Asymmetric Dimethylarginine, Plasma
Clinical Information Discusses physiology, pathophysiology, and general clinical aspects, as they relate to a laboratory test
The conversion of arginine to nitric oxide (NO) is catalyzed by nitric oxide synthase (NOS), and asymmetric dimethylarginine (ADMA) is an inhibitor of that enzyme. When NO synthesis is blocked, a number of regulatory processes are immediately affected, including vasodilation, platelet aggregation, monocyte adhesion, and the inflammatory pathway, amongst others.
ADMA has been of interest in cardiovascular research for several years. Increased baseline plasma ADMA levels have been reported to be a predictor of outcomes in various studies including:
-In patients with acute coronary syndrome (ACS), 2 year follow up, the hazard ratio (HR) for all-cause mortality and for myocardial infarction (MI) was 2.45 and 2.28, respectively.(1) HR is the relative risk of an adverse event.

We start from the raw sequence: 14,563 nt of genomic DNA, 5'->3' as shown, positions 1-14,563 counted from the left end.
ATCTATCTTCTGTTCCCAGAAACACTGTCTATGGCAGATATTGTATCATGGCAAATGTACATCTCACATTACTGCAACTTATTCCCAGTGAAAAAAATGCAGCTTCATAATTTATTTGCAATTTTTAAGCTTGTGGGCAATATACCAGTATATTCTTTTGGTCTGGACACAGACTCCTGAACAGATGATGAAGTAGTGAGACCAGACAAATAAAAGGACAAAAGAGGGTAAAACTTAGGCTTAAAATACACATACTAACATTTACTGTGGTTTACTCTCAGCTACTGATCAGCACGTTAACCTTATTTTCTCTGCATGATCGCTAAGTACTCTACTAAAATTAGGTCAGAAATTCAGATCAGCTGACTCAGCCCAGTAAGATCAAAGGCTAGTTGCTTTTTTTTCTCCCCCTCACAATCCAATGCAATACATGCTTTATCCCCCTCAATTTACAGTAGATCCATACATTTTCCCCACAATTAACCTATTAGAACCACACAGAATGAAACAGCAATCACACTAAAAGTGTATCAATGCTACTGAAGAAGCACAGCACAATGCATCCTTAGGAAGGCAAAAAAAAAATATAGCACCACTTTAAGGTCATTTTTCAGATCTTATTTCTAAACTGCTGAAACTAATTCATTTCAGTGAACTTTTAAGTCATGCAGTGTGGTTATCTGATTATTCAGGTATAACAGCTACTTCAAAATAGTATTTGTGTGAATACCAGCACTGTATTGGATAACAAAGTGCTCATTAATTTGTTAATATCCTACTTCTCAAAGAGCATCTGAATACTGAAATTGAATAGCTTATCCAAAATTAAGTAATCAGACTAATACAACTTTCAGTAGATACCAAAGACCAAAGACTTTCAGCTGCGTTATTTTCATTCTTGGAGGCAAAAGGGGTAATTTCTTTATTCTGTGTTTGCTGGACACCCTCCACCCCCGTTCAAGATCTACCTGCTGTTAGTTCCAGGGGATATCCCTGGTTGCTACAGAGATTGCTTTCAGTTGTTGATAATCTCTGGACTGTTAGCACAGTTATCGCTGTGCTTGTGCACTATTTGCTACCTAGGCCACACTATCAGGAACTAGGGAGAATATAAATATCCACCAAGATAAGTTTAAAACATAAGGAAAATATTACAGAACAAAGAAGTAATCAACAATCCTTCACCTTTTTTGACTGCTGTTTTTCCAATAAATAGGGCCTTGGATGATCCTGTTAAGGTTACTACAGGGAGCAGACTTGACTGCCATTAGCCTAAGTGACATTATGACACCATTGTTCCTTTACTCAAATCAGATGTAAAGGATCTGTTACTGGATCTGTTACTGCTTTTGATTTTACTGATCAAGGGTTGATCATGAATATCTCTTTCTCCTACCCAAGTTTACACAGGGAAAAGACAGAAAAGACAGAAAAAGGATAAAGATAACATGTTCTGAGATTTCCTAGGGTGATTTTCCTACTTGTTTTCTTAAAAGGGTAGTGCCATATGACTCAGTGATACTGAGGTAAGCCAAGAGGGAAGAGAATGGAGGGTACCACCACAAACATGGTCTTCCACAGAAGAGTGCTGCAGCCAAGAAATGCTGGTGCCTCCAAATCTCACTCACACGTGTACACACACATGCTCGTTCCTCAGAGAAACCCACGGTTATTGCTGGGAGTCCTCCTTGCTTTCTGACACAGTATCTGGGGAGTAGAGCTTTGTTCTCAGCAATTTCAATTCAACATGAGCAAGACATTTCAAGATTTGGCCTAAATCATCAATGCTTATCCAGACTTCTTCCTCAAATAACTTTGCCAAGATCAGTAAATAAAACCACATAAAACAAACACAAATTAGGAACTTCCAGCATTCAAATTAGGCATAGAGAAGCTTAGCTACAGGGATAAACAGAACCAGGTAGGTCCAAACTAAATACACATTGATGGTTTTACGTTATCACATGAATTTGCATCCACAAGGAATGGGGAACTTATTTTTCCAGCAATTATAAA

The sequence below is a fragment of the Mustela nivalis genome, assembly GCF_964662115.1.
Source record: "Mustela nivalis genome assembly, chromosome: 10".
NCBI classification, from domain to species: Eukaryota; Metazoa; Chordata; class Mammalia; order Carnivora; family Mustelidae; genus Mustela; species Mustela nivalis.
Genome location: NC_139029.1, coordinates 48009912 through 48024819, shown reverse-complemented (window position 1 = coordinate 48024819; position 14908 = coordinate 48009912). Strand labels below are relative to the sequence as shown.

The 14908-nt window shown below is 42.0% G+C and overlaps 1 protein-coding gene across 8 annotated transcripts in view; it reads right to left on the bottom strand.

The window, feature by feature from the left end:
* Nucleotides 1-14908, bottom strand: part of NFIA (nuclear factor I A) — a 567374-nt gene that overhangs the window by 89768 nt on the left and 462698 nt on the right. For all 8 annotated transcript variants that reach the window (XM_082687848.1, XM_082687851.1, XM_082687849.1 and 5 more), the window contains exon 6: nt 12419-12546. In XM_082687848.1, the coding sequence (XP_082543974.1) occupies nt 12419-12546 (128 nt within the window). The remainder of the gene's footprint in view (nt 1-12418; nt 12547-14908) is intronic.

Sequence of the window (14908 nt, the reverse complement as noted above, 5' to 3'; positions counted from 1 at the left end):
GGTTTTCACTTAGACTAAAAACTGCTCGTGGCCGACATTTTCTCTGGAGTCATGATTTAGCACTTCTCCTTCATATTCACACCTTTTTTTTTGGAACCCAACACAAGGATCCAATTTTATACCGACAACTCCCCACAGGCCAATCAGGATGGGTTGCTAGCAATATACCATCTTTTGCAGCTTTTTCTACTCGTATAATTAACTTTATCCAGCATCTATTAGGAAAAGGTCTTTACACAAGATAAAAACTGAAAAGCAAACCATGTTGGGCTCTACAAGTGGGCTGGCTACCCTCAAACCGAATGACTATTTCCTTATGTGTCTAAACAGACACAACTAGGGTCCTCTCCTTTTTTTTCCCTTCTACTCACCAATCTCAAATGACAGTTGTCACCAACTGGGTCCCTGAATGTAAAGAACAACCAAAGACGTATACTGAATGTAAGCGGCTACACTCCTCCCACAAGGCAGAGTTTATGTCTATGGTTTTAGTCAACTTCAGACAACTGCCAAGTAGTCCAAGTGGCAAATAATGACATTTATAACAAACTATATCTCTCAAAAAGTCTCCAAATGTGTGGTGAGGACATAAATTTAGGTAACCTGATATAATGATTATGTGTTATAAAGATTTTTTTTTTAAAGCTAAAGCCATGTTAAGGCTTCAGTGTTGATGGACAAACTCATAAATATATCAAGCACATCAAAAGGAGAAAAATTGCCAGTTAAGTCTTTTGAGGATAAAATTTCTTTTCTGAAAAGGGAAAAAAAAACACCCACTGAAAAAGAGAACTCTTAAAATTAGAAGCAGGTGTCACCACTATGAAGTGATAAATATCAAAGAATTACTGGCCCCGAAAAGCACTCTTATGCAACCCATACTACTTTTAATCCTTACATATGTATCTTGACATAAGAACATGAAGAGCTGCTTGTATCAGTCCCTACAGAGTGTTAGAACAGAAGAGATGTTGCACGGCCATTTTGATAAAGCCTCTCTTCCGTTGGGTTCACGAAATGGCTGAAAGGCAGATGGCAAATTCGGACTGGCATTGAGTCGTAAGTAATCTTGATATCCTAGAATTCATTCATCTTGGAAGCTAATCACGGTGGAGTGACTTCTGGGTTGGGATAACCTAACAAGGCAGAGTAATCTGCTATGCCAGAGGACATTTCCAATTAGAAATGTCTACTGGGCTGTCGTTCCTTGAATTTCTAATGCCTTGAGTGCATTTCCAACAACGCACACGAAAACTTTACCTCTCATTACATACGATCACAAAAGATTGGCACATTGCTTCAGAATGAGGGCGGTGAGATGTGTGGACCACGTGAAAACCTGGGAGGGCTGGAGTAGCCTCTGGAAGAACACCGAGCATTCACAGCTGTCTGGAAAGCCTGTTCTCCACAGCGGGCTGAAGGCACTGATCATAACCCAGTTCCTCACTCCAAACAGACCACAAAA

-In diabetics referred for coronary angiography, 2 year follow up, the HR for all-cause mortality and MI was 2.63 and 2.44, respectively.(2)
-In patients with unstable angina, 1 year follow up, ADMA persistently elevated was associated with increased cardiac events.(3)
-In nonsmoking males with a previous coronary event, 5 year follow up, 4-fold increase in risk of an adverse event.(4)
However, other studies have been inconclusive or found no association with cardiac events. Furthermore, the cardiac events may be up to 13 years or more in the future.